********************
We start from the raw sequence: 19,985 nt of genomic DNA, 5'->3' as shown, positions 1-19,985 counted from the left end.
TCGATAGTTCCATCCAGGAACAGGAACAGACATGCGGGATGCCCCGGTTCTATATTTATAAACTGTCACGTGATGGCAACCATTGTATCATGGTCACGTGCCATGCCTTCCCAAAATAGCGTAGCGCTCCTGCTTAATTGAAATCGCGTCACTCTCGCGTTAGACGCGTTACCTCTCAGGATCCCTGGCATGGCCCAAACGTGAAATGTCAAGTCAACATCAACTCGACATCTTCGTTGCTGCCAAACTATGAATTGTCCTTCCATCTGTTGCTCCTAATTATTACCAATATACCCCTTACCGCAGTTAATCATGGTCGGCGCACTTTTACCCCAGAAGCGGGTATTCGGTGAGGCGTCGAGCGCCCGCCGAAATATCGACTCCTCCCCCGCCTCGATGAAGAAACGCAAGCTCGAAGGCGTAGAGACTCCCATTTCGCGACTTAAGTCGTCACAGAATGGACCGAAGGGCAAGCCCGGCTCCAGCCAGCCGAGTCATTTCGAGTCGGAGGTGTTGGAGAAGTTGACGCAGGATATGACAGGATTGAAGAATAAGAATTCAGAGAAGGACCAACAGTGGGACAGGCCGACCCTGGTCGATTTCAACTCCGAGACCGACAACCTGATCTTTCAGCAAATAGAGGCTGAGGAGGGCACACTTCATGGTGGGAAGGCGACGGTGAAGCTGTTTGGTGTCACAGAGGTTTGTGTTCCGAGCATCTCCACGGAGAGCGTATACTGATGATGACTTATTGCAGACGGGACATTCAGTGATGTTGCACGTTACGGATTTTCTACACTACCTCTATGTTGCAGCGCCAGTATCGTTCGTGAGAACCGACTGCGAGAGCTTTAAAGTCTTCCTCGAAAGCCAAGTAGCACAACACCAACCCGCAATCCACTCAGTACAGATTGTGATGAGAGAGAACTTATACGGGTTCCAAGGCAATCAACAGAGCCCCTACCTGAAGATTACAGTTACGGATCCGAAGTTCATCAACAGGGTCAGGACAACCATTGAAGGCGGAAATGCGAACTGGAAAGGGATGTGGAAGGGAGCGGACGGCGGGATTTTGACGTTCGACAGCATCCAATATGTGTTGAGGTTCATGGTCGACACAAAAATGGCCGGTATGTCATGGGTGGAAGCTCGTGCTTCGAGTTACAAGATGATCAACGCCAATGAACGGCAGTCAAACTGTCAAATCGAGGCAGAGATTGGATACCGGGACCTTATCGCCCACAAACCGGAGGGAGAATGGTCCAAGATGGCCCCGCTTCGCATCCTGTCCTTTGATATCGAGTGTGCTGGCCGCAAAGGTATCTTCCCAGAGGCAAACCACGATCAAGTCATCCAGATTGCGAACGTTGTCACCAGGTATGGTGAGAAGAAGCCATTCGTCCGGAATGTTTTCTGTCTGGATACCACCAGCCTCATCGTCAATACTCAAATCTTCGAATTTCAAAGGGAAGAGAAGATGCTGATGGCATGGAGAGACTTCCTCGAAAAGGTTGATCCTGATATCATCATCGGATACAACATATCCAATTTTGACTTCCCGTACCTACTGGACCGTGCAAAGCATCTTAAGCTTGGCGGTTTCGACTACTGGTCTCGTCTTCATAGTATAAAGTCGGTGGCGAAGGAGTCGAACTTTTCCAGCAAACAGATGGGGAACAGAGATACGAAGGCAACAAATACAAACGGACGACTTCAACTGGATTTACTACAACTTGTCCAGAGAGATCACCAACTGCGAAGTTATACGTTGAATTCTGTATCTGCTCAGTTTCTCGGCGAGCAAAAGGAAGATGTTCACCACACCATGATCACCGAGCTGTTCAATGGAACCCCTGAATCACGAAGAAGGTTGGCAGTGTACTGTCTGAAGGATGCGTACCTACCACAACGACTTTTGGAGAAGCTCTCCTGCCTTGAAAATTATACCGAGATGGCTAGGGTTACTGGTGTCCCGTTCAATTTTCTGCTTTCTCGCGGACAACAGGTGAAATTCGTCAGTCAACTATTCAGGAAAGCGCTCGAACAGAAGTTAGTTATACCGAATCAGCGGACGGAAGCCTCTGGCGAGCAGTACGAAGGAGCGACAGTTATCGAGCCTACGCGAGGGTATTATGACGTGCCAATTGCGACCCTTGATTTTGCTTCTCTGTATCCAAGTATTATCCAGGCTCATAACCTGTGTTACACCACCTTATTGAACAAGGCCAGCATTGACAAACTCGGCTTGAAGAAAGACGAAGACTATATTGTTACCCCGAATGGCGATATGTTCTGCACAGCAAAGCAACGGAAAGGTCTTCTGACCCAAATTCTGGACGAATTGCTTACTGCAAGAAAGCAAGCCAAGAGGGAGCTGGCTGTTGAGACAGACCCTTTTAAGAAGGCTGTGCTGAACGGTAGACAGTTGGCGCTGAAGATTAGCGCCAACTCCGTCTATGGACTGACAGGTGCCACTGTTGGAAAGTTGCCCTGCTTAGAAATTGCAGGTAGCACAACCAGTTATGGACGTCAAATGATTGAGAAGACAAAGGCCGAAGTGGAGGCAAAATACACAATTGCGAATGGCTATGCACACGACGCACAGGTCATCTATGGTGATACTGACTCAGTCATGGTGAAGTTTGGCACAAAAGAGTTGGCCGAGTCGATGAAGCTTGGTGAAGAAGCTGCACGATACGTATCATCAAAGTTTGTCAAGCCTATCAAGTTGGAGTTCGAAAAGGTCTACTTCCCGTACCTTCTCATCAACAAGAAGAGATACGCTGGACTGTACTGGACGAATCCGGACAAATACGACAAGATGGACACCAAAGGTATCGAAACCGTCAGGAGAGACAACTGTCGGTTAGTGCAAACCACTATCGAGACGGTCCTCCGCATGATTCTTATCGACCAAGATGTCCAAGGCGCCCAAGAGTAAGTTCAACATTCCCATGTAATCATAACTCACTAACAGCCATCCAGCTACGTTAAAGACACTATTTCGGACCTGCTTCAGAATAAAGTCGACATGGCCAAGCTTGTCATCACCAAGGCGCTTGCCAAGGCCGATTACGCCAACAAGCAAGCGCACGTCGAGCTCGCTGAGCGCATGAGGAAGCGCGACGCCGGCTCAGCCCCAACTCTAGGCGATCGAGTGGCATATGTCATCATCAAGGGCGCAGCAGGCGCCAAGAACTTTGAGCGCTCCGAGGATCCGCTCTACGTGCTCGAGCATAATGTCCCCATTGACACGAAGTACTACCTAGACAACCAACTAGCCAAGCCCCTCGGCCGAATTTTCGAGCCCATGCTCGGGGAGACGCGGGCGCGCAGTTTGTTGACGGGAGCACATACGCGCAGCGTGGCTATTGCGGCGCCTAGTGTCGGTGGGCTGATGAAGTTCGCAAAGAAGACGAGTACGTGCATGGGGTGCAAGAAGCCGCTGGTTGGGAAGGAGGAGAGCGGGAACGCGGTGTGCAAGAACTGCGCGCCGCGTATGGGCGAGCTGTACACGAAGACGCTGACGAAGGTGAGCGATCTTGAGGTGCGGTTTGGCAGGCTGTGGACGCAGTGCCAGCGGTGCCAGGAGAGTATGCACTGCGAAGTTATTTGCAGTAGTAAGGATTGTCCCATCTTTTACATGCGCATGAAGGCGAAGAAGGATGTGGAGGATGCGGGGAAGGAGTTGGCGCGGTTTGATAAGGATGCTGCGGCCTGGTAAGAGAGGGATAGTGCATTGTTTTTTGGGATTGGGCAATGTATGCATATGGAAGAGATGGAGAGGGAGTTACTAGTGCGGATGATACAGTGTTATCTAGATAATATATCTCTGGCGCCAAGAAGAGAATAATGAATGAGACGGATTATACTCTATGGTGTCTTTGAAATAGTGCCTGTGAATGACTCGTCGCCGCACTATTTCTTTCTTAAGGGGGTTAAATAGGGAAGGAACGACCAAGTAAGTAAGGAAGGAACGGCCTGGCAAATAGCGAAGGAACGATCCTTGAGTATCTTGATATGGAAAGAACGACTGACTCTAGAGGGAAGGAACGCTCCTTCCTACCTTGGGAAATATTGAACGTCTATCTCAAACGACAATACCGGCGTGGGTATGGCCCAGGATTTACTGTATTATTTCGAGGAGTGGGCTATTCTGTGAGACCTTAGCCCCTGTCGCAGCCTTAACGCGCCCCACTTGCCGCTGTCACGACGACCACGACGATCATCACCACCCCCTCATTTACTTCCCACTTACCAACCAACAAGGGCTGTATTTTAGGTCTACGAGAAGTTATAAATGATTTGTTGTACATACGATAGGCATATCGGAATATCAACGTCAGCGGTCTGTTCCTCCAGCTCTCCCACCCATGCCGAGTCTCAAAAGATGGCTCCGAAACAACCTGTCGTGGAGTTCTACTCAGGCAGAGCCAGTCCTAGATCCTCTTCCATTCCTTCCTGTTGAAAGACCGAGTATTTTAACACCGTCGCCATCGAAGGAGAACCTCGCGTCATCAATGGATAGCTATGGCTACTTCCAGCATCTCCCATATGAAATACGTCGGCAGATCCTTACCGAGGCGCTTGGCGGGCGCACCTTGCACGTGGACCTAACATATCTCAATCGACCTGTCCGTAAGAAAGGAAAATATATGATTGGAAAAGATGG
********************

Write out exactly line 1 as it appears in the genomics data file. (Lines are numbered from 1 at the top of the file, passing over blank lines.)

We start from the raw sequence: 19,985 nt of genomic DNA, 5'->3' as shown, positions 1-19,985 counted from the left end.